"I would love to be involved in a useful conference that addressed continuing issues of racism and discrimination around the globe," Mr Obama said in Trinidad yesterday after attending the Summit of the Americas.

But he said the language of the UN's draft declaration risked a reprise of Durban, during which "folks expressed antagonism toward Israel in ways that were often times completely hypocritical and counterproductive."

"We expressed in the run-up to this conference our concerns that if you adopted all of the language from 2001, that's not something we can sign up for," Mr Obama said. "Hopefully some concrete steps come out of the conference that we can partner with other countries on to actually reduce discrimination around the globe, but this wasn't an opportunity to do it."

Some European countries are still deciding whether to attend the UN conference, which runs through April 24th. Britain said it will send diplomats, despite concerns the meeting could become a forum for Holocaust denial or anti-Semitic attacks.

The major sticking points regarding the proposed final UN declaration are its implied criticism of Israel and an attempt by Muslim governments to ban all criticism of Islam, Sharia law, the prophet Muhammad and other tenets of their faith.

Germany's withdrawal is significant since it has played a leading role in UN anti-racism efforts as a result of its troubled historical legacy. In recent meetings, it has expressed dismay about some governments' attempts to downplay the significance of the Holocaust.

Germany it made its boycott decision after consulting with other European Union nations.

"This decision was not easy," said German foreign minister Frank-Walter Steinmeier. "As in Durban in 2001, this conference could be abused by others as a platform for their interests. We cannot accept that," he said.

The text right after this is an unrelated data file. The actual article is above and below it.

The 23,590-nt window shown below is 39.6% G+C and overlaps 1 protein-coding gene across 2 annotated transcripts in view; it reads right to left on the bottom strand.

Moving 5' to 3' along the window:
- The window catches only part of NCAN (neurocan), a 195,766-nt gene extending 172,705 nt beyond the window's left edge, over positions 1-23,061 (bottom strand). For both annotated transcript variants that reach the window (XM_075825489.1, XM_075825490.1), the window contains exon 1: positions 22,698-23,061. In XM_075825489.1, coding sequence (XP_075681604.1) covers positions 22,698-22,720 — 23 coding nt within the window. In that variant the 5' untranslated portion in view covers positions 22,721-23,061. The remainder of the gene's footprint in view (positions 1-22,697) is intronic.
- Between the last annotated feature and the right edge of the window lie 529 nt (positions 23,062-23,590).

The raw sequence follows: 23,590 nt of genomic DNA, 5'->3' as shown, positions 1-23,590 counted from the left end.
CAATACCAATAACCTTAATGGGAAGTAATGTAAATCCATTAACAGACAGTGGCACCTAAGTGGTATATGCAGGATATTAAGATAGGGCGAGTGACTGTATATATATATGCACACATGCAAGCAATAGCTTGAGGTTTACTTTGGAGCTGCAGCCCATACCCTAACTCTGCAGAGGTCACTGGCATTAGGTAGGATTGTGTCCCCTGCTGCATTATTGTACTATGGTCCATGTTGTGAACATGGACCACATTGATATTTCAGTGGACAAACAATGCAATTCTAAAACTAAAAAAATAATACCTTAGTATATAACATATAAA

New Zealand's foreign minister Murray McCully said today he was not satisfied the wording of the draft statement would prevent the conference from "descending into the same kind of rancorous and unproductive debate that took place in 2001."

Israel and Jewish groups have lobbied hard against Western participation in the meeting, arguing that the presence alone of American and European negotiators would give legitimacy to what they fear could become an anti-Semitic gathering.

Israel's Foreign Ministry thanked the boycotters yesterday and predicted the conference would "once again serve as a platform to denigrate Israel and single it out for criticism."

Still, after years of preparations there appears little evidence to validate these fears. The statement of 2001 that is so contentious now was cheered in Israel at the time, as it recognised the Jewish state's right to security.

Regarding its boycott, President Obama's administration said it could not endorse any statement that singled out Israel or included passages demanding a ban on language considered an "incitement" of religious hatred. Such calls "run counter to the US commitment to unfettered free speech," said State Department spokesman Robert Wood.

Many Muslim nations want curbs to free speech to prevent insults to Islam they claim have proliferated since September 11th. They cite the 2005 cartoons of Muhammad published by a Danish newspaper that sparked riots in the Muslim world.

European countries also have criticised the meeting for focusing heavily on the West and ignoring problems of racism and intolerance in the developing world.

Agencies